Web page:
US airports prepare for the ‘summer from hell’ a record number of passengers head for the skies

US airports prepare for the ‘summer from hell’ as Boeing’s 737 MAX remains grounded, a record number of passengers head for the skies and TSA staff ‘move to the Mexican border’

  • 257.4 million are expected to fly on U.S. airlines between June 1 and August 31 
  • That’s up 3.4 percent from last summer’s record 248.8 million passengers
  • Comes as hundreds of security workers could be heading to the Mexican border 
  • And Boeing’s 737 MAX aircraft remains grounded after two fatal crashes

US airports are preparing for a potential summer from hell as Boeing’s 737 MAX remains grounded, a record number of passengers head for the skies and security staff head to the Mexican border, according to officials. 

Airlines for America, the trade group representing major U.S. carriers, said it expects 257.4 million passengers to travel on U.S. airlines between June 1 and August 31, up 3.4 percent from last summer’s record 248.8 million passengers. 

That means average 2.8 million people each day will use air travel to go on trips – just as hundreds of aviation security personnel could be heading to the Mexican border. 

That combined with the grounding of Boeing’s 737 MAX aircraft after two fatal crashes could make it a very stressful summer for travelers, experts have warned. 

Travelers wait in line to go through a security checkpoint at Ronald Reagan National Airport on May 24, 2019 in Arlington, Virginia. US airports are preparing for a potential summer from hell as Boeing’s 737 MAX remains grounded, a record number of passengers head for the skies and security staff head to the Mexican border, according to officials

Southwest Airlines Boeing 737 MAX aircraft are parked on the tarmac after being grounded, at the Southern California Logistics Airport in Victorville, California in March 2019

Southwest Airlines Boeing 737 MAX aircraft are parked on the tarmac after being grounded, at the Southern California Logistics Airport in Victorville, California in March 2019 

Airlines are adding 111,000 seats daily to accommodate the extra 93,000 passengers expected per day, Airlines for America said, in what it forecast will be the 10th consecutive summer of increases in the number of U.S. airline passengers. 

Southwest Airlines Co and American Airlines Group Inc have already canceled flights because of the grounding of the 737 MAX into August, while United Airlines has canceled flights into early July.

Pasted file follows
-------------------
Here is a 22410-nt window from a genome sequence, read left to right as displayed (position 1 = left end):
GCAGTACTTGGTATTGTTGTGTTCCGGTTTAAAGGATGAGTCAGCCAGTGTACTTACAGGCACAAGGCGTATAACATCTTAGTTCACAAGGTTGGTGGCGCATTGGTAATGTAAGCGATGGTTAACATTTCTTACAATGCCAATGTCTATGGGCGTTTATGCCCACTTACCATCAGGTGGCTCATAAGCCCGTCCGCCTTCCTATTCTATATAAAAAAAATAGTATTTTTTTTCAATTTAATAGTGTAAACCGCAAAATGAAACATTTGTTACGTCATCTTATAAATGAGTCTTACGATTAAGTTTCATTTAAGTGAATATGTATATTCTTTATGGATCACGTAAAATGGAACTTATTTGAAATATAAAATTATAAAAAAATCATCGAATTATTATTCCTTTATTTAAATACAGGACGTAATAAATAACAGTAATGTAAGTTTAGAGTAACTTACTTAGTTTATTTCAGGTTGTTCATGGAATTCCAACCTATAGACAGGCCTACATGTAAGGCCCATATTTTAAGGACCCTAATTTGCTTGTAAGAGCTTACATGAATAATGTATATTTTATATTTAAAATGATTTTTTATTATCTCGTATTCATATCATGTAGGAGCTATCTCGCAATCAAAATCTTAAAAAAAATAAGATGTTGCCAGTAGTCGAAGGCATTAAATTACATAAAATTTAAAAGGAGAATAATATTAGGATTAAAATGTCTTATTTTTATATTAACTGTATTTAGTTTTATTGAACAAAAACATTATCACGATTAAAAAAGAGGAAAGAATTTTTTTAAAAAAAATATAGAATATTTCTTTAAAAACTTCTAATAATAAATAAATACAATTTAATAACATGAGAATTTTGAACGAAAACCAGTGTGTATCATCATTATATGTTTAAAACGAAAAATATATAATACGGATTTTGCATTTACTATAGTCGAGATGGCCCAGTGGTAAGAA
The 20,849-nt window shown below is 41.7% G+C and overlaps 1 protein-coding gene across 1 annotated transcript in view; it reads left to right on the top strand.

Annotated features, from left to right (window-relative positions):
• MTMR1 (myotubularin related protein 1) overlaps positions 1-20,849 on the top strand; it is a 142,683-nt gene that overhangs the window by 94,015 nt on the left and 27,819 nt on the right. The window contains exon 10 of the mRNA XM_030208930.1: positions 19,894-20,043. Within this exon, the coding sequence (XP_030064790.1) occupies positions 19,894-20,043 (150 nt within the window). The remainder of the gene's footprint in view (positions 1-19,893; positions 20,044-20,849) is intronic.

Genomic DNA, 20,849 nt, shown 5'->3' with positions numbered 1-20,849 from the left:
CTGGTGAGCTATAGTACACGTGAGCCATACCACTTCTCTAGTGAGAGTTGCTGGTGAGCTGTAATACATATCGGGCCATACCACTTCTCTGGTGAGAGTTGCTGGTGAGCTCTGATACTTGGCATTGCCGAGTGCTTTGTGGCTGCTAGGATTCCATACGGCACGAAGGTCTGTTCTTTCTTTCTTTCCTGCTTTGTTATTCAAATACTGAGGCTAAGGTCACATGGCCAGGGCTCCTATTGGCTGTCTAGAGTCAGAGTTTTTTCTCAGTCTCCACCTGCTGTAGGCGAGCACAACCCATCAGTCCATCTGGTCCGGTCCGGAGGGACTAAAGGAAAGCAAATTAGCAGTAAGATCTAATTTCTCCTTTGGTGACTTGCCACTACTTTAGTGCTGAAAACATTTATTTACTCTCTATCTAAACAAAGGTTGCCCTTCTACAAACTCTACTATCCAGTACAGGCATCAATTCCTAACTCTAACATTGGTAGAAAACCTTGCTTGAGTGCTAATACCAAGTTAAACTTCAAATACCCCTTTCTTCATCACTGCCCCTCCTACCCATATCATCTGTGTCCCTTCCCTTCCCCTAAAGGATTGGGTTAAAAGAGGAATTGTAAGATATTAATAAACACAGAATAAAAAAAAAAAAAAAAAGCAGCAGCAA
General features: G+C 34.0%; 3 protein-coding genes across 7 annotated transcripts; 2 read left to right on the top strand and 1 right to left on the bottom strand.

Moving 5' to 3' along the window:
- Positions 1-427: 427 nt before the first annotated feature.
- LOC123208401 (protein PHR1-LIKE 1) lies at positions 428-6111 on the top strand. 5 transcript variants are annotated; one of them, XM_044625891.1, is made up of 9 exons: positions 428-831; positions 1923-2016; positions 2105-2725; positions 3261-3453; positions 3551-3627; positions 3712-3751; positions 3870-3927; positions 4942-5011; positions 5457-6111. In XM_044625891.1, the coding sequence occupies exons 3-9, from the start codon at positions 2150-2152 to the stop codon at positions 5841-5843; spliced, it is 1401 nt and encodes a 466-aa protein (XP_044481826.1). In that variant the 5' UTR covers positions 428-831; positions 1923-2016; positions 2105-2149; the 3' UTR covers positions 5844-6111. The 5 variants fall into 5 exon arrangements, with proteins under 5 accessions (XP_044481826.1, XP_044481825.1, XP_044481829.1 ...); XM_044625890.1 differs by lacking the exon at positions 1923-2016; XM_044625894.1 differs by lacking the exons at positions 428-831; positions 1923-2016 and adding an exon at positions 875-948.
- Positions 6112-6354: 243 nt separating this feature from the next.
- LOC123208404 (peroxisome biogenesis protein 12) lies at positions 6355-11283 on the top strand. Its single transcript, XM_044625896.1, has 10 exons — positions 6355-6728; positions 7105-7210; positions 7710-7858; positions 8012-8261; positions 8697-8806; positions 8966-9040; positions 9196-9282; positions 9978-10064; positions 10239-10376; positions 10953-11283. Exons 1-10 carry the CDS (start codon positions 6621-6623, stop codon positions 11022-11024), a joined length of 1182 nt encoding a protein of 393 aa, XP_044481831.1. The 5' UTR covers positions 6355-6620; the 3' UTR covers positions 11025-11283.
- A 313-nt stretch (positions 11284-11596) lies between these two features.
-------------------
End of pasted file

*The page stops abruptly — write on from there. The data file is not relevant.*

Southwest has canceled 160 daily flights through August 5. It launched service to Hawaii earlier this year but has had to defer flying there from San Diego and Sacramento because of the MAX groundings.

American has canceled nearly 115 flights daily until August 19, accounting for two percent of its summer flight capacity. 

The U.S. Transportation Department said that July 2018 was the all-time busiest air travel month, with 75.8 million passengers.

It comes as The Department of Homeland Security looks to move hundreds of Transportation Security Administration workers to help at the southern border. 

It is also considering tapping more than $230 million from the TSA to fund operations on the U.S.-Mexico border if Congress fails to approve additional funding, a person briefed on the matter said.   

Earlier this month the TSA confirmed it planned to redirect staff to the U.S. southern border to assist with immigration duties and migrant flows.

A TSA spokesman said the agency was looking for volunteers to support efforts at the border with Mexico, where the government has said it is grappling with record numbers of people. 

Southwest Airlines Co and American Airlines Group Inc have canceled flights because of the grounding of the 737 MAX into August, while United Airlines has canceled flights into July

Southwest Airlines Co and American Airlines Group Inc have canceled flights because of the grounding of the 737 MAX into August, while United Airlines has canceled flights into July 

Sara Nelson, the president of the Association of Flight Attendants-CWA, said: ‘As the busy summer travel begins, it couldn’t be a worse time [to] undermine important safety programs and endanger the safety, security and comfort of the traveling public.’ 

The Federal Aviation Administration met with aviation regulators from around the world in Texas to update them on the various reviews of the 737 MAX last Thursday. 

Acting FAA Administrator Daniel Elwell said: ‘The public can trust that the FAA will not let the 737 Max fly again in the U.S. until it is safe to do so.

‘I’m not going down the timetable road. The only timetable we have is the analysis that says the Max is good to fly, and safe to fly.’ 

 

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